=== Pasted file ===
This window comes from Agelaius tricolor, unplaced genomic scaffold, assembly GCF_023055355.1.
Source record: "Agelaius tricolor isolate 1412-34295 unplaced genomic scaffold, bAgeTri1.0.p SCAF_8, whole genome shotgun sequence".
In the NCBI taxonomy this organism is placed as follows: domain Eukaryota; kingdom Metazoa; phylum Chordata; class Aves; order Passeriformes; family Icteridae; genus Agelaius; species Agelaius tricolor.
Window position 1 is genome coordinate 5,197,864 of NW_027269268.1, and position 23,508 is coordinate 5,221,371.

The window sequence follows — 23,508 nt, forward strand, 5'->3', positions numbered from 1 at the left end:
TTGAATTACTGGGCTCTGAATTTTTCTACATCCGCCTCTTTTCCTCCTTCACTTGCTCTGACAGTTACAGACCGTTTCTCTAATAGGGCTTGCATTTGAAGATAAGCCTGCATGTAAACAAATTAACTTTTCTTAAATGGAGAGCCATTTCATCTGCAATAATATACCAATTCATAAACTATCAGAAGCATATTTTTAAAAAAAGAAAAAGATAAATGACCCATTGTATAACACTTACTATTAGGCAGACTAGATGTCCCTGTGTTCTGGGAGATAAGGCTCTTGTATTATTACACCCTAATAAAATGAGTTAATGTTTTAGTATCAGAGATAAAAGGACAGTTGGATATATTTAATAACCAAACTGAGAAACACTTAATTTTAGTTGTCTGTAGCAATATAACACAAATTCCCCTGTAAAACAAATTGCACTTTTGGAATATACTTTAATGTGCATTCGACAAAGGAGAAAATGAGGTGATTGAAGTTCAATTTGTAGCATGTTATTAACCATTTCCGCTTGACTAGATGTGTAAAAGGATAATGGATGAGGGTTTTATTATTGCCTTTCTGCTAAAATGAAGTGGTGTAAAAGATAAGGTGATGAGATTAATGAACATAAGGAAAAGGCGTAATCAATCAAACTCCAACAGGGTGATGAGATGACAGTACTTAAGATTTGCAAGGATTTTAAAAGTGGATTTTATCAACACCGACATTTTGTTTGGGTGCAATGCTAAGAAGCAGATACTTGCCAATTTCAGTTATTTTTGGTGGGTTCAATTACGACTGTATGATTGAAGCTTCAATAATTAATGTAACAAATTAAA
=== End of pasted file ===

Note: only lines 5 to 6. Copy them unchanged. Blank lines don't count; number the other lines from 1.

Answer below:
The window sequence follows — 23,508 nt, forward strand, 5'->3', positions numbered from 1 at the left end:
TTGAATTACTGGGCTCTGAATTTTTCTACATCCGCCTCTTTTCCTCCTTCACTTGCTCTGACAGTTACAGACCGTTTCTCTAATAGGGCTTGCATTTGAAGATAAGCCTGCATGTAAACAAATTAACTTTTCTTAAATGGAGAGCCATTTCATCTGCAATAATATACCAATTCATAAACTATCAGAAGCATATTTTTAAAAAAAGAAAAAGATAAATGACCCATTGTATAACACTTACTATTAGGCAGACTAGATGTCCCTGTGTTCTGGGAGATAAGGCTCTTGTATTATTACACCCTAATAAAATGAGTTAATGTTTTAGTATCAGAGATAAAAGGACAGTTGGATATATTTAATAACCAAACTGAGAAACACTTAATTTTAGTTGTCTGTAGCAATATAACACAAATTCCCCTGTAAAACAAATTGCACTTTTGGAATATACTTTAATGTGCATTCGACAAAGGAGAAAATGAGGTGATTGAAGTTCAATTTGTAGCATGTTATTAACCATTTCCGCTTGACTAGATGTGTAAAAGGATAATGGATGAGGGTTTTATTATTGCCTTTCTGCTAAAATGAAGTGGTGTAAAAGATAAGGTGATGAGATTAATGAACATAAGGAAAAGGCGTAATCAATCAAACTCCAACAGGGTGATGAGATGACAGTACTTAAGATTTGCAAGGATTTTAAAAGTGGATTTTATCAACACCGACATTTTGTTTGGGTGCAATGCTAAGAAGCAGATACTTGCCAATTTCAGTTATTTTTGGTGGGTTCAATTACGACTGTATGATTGAAGCTTCAATAATTAATGTAACAAATTAAA